Selected by: Marjan Sterckx
When the Ghent artist George Minne (1866-1941) exhibited for the first time at the Ghent Salon of 1889, his work was compared to medieval, ‘primitive’ art. In the progressive art journal L’Art Moderne, the symbolist writer Emile Verhaeren wrote: ‘He explores the plastic from simple, naïve and primitive movements, contrary to every convention and achievement, he shuns each pomposity and bombast, that are as if the rhetoric of the sculptural art, and he concentrates on a special world full of melancholy and religion, like a medieval stone mason in whose footsteps he walks…’. Indeed, religious medieval art was an important source of inspiration for the so-called ‘primitive’, introspective and expressive style George Minne developed from 1886.
In that year, at the age of twenty, Minne made his Mother Grieving over her Dead Child. In that same year during which his younger sister Emma passed away, he left the Ghent Academy, where his non-academic, unusual work was not appreciated, and obtained his own studio in the old city centre. At that time, he was much engaged with the mysticism of the early Middle Ages, following a path similar to his friend, the Ghent-based Symbolist writer Maurice Maeterlinck, who was then translating into French the ascetic writings of Jan van Ruysbroeck, one of the so-called Flemish mystics, who, in the fourteenth century, wrote in Middle Dutch (his writings having also been translated into Middle High German and Middle English).
Just as the anonymous fifteenth-century Northern European Pietà in Compton Verney (which Minne did not know), George Minne’s Mother Grieving over her Dead Child, some 20 centimetres smaller, shows a mother mourning over her dead child on her knees, respectively lying and sitting. In contrast to some earlier medieval examples of this iconography, the Compton Verney Pietà is a calm, aestheticized image, in which beauty prevails over showing suffering. The mother’s face is graceful and almost unaffected, and the figures’ hands and limbs are elegant and elongated.
In Minne’s sculpture, too, the limbs and body (that seem to merge with the block she is sitting on) are elongated and distorted, but here adding to the expressive quality of the image, just as the nudity of both figures makes them timeless and universal. Minne’s tormented mother does show deep grief and is all but idealized. This is well expressed by her face, resembling a death mask, and by the combination of her forward-leaning, skinny upper body and her long-haired head turned backwards. With her chin pushed upwards, Minne’s ‘Mother’ thus vulnerably exposes her long neck, recalling not Mary’s but Christ’s head in the Compton Verney Pietà, and creates a strong contrast with the downwards hanging head of the young child, whose passive, thin body she clasps in her arms.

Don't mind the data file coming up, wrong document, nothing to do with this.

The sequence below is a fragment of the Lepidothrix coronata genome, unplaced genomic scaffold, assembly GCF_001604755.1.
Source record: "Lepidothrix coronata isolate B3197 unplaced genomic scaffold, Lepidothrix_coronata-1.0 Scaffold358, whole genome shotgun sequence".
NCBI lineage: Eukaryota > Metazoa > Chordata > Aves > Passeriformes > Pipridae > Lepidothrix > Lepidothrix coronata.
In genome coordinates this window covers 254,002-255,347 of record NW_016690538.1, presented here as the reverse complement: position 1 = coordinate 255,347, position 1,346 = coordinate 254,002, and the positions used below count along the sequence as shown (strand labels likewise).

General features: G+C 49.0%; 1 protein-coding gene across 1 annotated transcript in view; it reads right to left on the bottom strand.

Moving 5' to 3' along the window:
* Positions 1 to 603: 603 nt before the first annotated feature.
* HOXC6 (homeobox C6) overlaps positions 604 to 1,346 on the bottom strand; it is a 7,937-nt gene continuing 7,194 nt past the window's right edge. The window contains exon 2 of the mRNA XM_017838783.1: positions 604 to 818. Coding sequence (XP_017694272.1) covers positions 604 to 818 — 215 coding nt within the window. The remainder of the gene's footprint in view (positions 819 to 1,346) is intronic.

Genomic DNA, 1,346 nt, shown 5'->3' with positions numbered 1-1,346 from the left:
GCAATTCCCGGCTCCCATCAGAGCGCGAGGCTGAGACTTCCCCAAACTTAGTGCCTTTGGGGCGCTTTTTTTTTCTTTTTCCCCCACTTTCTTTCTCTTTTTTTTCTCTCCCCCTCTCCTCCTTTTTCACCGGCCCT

As a child, Minne, who would later father eight children himself and know poverty, was already struck by the misery of the French exiles who arrived in Ghent following the Franco-Prussion war of 1870-71. Minne exhibited his Mother Grieving over her Dead Child not in Ghent, but at the more progressive Salon of Les XX in Brussels, in 1890, where his work was admired by a modernist and mostly leftist élite. With its social character, Minne’s work is related to that of Constantin Meunier or Edvard Munch.
During the First World War, Minne lived with his family (except from three sons at the battleground in Flanders) in exile in Wales, where he created hundreds of drawings, many retaking the iconography of the Pietà, death and motherhood – which would remain an important theme throughout his work. In the exhibition Belgian Art in Exile held in London in 1916, Minne exhibited a realist bust of a Flemish Peasant. Maurice Maeterlinck was one of the authors of the catalogue, just as Emile Verhaeren, who wrote a poem, entitled The Ancestors: Hubert and Jan Van Eyck, the famous so-called Flemish Primitives whose work Minne was well acquainted with in Ghent.
His inwardly turned youthful figures were also shown and especially appreciated in Germany, largely via art critic Julius Meier-Graefe, and in Austria, adhering as they do to the Jugendstil aesthetic of the ‘fin-de-siècle’ avant-garde artists in Vienna (where Minne showed at the Sezession), such as Gustav Klimt, Egon Schiele and later Wilhelm Lehmbruck.